Is Moderna prepping for biotech's biggest-ever IPO?

Modera Therapeutics is one of a select group of biotech "unicorns." (jensunge/Pixabay)

Already cash-rich, Moderna Therapeutics is planning an initial public offering to extend its resources even further and push its messenger RNA-based drugs through development.

A STAT report—citing people familiar with the matter—suggests Moderna could be just weeks away from its Wall Street debut and has retained Goldman Sachs, JP Morgan and Morgan Stanley to help with the process. It adds, however, that the planning is still in the early stages and the IPO could take some time to arrange.

Moderna—one of a select group of privately held "unicorn" biotech companies with valuations above $1 billion—has been spectacularly successful in raising cash through private rounds, including a $500 million series G in February that gave it $1.4 billion in the bank and took its overall fundraising tally north of $2 billion.


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That was followed a few months later by a $125 million top-up from Merck & Co. for a KRAS-targeted cancer vaccine alliance that took the Cambridge, Massachusetts-based unicorn’s valuation up to around $7.5 billion, and it is now looking for a post-IPO valuation of more than $10 billion, says STAT—which would make it the largest-ever IPO for a biotech.

With 21 mRNA candidates in development and 10 in clinical trials, Moderna will need deep pockets to advance its pipeline, which is currently led by AstraZeneca-partnered AZD8601, a VEGF-A drug which is in phase 2 for heart failure, as well as to build the manufacturing infrastructure critical to its long-term plans.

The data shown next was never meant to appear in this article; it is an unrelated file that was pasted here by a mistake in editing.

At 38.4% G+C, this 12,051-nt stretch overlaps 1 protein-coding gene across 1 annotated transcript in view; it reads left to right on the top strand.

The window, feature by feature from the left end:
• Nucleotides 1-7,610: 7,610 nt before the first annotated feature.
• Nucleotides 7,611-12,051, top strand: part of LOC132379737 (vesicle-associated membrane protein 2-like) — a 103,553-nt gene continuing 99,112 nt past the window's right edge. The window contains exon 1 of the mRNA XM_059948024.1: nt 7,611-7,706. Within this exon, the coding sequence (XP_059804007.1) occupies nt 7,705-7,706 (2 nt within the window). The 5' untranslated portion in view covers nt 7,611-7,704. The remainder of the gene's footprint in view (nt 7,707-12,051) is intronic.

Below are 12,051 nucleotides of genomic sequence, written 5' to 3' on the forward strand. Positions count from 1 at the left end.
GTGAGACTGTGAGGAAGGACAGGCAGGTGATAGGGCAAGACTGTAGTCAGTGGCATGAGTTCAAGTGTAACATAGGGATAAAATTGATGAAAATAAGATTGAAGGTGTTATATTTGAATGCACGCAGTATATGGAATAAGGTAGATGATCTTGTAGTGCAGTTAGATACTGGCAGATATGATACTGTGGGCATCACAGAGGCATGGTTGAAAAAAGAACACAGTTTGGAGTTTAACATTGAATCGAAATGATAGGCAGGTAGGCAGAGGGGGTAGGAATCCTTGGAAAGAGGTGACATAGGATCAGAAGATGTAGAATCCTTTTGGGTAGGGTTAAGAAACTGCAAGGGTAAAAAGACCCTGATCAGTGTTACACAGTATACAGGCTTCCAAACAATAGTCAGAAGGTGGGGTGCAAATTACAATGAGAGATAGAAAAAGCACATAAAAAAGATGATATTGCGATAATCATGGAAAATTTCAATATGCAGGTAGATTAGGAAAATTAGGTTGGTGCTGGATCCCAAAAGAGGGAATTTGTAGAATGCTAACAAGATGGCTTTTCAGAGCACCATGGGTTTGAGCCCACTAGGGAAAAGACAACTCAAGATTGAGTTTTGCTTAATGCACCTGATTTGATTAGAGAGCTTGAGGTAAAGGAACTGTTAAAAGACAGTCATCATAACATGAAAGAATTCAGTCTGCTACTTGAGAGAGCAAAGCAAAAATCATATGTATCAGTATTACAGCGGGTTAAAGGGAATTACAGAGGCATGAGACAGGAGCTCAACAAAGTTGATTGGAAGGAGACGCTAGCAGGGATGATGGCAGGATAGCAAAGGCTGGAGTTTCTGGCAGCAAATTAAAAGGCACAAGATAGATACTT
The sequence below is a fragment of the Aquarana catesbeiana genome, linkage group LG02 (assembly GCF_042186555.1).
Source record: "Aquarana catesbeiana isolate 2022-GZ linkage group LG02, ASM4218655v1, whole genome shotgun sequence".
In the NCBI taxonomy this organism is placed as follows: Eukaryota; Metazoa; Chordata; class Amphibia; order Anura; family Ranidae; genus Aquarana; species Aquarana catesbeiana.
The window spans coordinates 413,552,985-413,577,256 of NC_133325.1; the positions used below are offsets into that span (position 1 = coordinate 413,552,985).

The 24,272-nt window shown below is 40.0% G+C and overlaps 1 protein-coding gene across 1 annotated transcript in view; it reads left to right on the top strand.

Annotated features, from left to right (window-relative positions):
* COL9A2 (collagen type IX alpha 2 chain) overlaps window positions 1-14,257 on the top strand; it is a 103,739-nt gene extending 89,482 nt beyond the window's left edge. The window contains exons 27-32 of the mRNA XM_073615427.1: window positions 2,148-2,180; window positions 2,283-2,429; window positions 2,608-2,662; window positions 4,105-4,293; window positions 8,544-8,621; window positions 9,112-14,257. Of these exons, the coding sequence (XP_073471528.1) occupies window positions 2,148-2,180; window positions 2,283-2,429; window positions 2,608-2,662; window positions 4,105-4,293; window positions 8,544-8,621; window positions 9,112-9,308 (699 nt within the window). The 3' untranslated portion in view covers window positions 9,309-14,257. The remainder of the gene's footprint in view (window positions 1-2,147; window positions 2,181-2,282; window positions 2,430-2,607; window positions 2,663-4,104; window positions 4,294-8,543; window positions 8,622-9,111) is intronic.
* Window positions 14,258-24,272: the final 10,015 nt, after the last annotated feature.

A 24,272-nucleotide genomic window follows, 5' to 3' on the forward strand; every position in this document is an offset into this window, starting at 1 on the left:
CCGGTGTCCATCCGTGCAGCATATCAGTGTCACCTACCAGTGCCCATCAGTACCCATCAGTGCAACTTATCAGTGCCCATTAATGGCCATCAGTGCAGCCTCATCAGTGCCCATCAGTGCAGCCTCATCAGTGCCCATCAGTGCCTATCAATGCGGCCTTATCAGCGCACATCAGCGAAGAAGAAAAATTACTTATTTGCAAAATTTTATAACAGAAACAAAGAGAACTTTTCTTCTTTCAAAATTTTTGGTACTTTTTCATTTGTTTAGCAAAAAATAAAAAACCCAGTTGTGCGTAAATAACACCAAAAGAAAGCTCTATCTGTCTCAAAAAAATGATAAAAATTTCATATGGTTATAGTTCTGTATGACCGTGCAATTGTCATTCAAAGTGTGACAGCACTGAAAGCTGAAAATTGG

In July, the company opened a 200,000-square-foot production unit in Norwood, Massachusetts, to supply material for its clinical trials programs at an estimated cost of $110 million, with the potential to expand further once it nears the commercialization stage.

Following AZD8601 in the pipeline are phase 1 vaccines for cancer and viral infections such as chikungunya and Zika, as well as preclinical candidates for rare diseases including Fabry disease and phenylketonuria.

Last year, Moderna told FierceBiotech it had decided to switch from its venture-based R&D model, with separate business units operating as silos, to a therapeutic area model focusing on infectious diseases, immuno-oncology and rare diseases.

The move followed a series of articles in the media last year questioning its high valuation and, judging by the fundraising since then, was well received by investors.

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